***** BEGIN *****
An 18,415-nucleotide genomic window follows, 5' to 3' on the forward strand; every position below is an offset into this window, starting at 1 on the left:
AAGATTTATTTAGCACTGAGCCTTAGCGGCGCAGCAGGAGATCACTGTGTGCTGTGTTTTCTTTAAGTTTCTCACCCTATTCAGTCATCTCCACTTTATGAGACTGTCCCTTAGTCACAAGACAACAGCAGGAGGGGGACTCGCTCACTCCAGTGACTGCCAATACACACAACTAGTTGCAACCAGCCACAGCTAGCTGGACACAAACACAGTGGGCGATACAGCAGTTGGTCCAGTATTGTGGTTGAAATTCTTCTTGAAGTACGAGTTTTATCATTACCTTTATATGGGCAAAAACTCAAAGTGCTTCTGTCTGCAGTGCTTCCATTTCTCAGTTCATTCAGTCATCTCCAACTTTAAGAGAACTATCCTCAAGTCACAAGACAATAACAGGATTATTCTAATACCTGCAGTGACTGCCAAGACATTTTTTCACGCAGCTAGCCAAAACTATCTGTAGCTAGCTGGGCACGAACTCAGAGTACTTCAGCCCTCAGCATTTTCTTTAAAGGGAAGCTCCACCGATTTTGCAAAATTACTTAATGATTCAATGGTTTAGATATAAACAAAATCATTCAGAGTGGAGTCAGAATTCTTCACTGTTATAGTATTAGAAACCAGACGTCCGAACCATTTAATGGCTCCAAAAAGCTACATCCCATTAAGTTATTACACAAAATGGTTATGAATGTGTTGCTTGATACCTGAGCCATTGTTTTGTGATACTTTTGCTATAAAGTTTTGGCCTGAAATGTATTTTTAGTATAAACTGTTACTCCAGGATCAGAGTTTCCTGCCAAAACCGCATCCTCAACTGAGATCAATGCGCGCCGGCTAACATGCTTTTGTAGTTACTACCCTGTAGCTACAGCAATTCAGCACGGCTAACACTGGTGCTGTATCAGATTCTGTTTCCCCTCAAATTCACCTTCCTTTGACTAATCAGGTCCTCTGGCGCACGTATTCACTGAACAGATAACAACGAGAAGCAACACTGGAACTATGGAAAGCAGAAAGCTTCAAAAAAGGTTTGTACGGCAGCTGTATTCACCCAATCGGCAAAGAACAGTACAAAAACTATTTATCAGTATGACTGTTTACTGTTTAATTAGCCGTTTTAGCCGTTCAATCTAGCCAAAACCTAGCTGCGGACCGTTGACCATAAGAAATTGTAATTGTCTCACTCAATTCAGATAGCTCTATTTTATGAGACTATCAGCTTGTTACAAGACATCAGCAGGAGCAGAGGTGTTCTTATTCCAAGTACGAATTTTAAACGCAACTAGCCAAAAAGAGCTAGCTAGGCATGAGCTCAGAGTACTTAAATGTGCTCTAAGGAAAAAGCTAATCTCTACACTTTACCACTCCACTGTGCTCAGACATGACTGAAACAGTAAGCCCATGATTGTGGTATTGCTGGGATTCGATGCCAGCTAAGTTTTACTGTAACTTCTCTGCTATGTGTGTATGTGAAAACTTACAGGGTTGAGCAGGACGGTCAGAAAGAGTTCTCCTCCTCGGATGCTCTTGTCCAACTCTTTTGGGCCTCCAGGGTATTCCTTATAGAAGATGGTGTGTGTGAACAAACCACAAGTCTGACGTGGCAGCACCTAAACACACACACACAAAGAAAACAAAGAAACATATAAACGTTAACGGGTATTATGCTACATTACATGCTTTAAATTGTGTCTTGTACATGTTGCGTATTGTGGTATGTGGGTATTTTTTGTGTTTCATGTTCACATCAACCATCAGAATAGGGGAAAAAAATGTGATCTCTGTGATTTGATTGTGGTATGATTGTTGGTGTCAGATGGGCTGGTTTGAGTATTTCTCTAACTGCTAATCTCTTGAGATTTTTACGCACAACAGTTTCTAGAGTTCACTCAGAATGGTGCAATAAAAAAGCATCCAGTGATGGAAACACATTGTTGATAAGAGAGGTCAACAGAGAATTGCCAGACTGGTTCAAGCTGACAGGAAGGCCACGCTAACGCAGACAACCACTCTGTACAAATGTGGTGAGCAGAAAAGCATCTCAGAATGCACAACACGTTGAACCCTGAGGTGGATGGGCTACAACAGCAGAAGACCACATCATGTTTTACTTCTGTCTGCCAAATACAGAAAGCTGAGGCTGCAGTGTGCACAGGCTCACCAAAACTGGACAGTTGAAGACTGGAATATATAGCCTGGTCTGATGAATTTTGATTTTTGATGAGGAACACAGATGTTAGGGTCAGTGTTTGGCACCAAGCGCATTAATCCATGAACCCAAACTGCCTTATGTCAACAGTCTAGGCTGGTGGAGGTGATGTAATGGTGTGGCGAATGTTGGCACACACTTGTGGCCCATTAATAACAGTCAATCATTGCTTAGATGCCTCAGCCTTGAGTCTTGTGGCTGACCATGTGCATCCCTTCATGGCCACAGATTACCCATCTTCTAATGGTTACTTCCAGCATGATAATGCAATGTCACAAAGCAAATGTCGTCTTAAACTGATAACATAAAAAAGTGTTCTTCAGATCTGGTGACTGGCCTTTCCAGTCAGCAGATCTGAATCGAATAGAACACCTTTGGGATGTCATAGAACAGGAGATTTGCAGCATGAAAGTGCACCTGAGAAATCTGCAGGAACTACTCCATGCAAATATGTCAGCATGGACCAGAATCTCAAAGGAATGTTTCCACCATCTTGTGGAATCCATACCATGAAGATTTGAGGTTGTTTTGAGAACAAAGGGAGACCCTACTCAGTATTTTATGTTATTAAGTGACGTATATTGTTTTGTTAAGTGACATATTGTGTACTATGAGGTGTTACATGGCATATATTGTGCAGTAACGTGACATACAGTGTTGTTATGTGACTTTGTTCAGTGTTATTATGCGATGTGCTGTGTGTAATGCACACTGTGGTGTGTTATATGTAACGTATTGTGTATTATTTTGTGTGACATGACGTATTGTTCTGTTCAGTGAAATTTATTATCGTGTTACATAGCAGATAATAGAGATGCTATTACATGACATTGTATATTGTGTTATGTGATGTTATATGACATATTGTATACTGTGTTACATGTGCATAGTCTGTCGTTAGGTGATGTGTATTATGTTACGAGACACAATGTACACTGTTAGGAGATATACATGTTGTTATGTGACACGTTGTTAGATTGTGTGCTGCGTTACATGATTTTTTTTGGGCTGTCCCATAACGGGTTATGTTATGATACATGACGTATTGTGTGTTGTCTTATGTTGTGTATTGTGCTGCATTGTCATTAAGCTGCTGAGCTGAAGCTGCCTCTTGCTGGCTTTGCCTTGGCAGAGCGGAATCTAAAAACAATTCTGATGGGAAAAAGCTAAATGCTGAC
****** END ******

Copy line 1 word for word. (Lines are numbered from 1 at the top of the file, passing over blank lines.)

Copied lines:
An 18,415-nucleotide genomic window follows, 5' to 3' on the forward strand; every position below is an offset into this window, starting at 1 on the left: